“The bank noted that the increased inflow of remittances using formal channels was due to incentives offered to their diaspora community.”
Efficacy of New Policy
Speaking further, Emefiele expressed confidence in the efficacy of the new policy, saying: “We believe our efforts at driving remittance inflows into Nigeria would yield positive results as we strive to ensure formal banking channels offer cheaper, faster and more convenient ways for remitters to send funds to beneficiaries.
“Reducing the cost of sending remittances is a significant way to boost remittance inflows to Nigeria. In general, the new policy is expected to enlarge the scope and scale of foreign exchange inflows into the country with a view to stabilising the exchange rate and supporting accretion to external reserves.
“More importantly, it will provide an opportunity for Nigerians living abroad to make investments in their home country.”
However, this optimism is not entirely shared by analysts and members of the organised private sector. In addition to commending the Naira4dollars scheme, they also highlighted challenges to the effectiveness of the policy.
Commending the CBN for introducing the Naira4dollar scheme, Director-General, Manufacturers Association of Nigeria, MAN, Segun Ajayi-Kadir, said: “In the face of it, the scheme should encourage Nigerians working abroad to remit more into Nigeria and thereby improve the forex inflow.
“However, we need to dimension the inflows which have historically been 70 per cent for family support and 30 per cent for other purposes, including real estate which carries the greater part.
“In order to yield more of the anticipated inflow for investment in productive activities, the CBN would have to work with the banks and other relevant government agencies to initiate portfolios and measures to point the remitters in that direction,” he said.
While also commending the new policy, Director-General, Lagos Chamber of Commerce and Industry, LCCI, Muda Yusuf, advocated further reforms vis-a-vis dollars from export proceeds and foreign portfolio investors.
He said: “This will surely have a positive impact on inflows and ultimately on the exchange rate.
“The current practice of imposing the Nigerian Autonomous Foreign Exchange Fixing, NAFEX rate on export proceeds should be discontinued in the spirit of the current move to incentivize forex inflows.
“Similarly, Foreign Direct Investments, FDI and Foreign Portfolio Investments, FPI should be allowed greater flexibility in conversion rates of their inflows.”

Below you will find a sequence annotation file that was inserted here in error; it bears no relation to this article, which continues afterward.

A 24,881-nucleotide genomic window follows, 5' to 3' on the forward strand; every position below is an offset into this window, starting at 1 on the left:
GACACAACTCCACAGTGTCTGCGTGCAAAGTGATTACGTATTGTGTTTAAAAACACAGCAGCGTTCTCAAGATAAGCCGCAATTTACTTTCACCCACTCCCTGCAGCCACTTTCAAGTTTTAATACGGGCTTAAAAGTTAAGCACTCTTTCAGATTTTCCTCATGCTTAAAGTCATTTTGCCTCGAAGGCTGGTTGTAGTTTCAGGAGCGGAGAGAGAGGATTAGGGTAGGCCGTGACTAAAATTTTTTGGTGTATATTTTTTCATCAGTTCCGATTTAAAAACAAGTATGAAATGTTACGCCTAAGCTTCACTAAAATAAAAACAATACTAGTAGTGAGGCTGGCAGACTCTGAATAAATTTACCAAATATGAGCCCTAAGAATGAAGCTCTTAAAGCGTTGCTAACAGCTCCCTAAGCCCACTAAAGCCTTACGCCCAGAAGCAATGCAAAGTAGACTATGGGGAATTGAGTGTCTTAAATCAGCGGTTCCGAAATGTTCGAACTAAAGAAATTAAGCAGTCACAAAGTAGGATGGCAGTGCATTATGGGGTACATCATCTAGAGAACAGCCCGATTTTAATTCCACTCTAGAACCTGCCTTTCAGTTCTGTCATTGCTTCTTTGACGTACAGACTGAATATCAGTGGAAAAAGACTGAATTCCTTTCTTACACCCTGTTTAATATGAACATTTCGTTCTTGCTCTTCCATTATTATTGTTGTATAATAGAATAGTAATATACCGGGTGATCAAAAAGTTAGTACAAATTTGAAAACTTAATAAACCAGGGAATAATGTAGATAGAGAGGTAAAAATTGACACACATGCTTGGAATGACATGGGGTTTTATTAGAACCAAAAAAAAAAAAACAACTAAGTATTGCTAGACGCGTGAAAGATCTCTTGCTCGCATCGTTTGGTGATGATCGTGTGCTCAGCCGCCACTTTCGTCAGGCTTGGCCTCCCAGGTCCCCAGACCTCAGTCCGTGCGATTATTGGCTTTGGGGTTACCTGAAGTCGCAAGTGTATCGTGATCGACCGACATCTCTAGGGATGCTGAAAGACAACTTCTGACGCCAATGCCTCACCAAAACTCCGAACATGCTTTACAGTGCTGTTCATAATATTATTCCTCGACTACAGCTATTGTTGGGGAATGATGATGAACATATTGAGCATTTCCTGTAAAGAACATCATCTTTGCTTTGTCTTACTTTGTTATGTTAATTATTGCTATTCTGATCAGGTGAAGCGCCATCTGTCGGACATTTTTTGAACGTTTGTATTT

“A combination of these supply side strategies would have a remarkable impact on foreign reserves, forex liquidity and the naira exchange rate,” he said.
On his part, Director- General, Nigerian Association of Chamber of Commerce, Industry, Mines and Agriculture, NACCIMA, Ambassador Ayo Olukanni, commended the CBN noting that the Naira4dollar scheme, if properly implemented, would have positive impact on the nation’s modest exit from recession, boost foreign exchange input and result in reduction of pressure on the naira.
He said: “Diaspora remittances have always been identified as an important component of inflow of foreign exchange into the Nigerian economy. This is perhaps what inspired this Naira-4-Dollar scheme by the CBN.
“Annual figures in recent years range from 22 billion dollars in 2017 to 23.63 billion dollars in 2018 and the projection before COVID-19 was that it will go as high as 35 billion dollars by 2023.
“As the global economy rebounds and takes a new upward trajectory, I am of the view that this is why the CBN has taken this strategic option to encourage remittances from our diaspora which is quite huge and located across the world.
“Properly implemented, I think it may have a positive impact on our modest exit from recession, boost our foreign exchange input and hopefully result in reduction of pressure on the naira.”
While noting the new policy can lead to increase in forex supply and accretion to the nation’s external reserves, analysts at Financial Derivatives Company Limited, however, noted the challenge of malpractice like round tripping and arbitrage.
They said: “This initiative is expected to increase Diaspora remittances flow into the country, boosting forex supply. This will also stem the depletion in the gross external reserves level.
“As forex supply increases, we expect demand pressures to ease with a possible naira appreciation especially at the parallel market. Year-to-date, the naira has lost 2.55 per cent at the parallel market (currently trading at N482/$).
“More importantly, the new policy is likely to reduce the premium between the parallel market and the Investors & Exporters, I&E forex rates (currently at N71). It will also reduce the cost burden of remitting funds to Nigeria by Nigerians in the Diaspora.
“A potential risk to this development is that there will be attempts to roundtrip and arbitrage the system. In addition, the current pandemic and furloughs could cut deep into the inflows. This is because foreign remittance is largely dependent on the economic conditions in the global economy, particularly the originating countries.
“The good news is that all these countries are expected to recover from the COVID-19-induced recession in 2021 with an average growth rate of 4.3 per cent.
On their part, analysts, United Capital Securities, identified the parallel market exchange rate as a major challenge to the efficacy of the policy.
They said: “In our view, a N5.0 premium for each dollar deposit from remittances results in a deposit expense of 1.2 per cent, less expensive compared to the stop rate on Open Market Operation, OMO treasury bills auctions to foreign portfolio investors, which is intended to accomplish the same goal.
“With $34.7 billion in dollar reserves (as of March 12), the CBN needs at least $6 billion in foreign reserves to be comfortable enough in increasing the dollar.
“Thus, if this scheme succeeds, the strategy brings about the much-needed convergence of rates in the currency market.
“The downside, though, is the parallel market, where the currency continues to trade at a significant premium to the official rate.”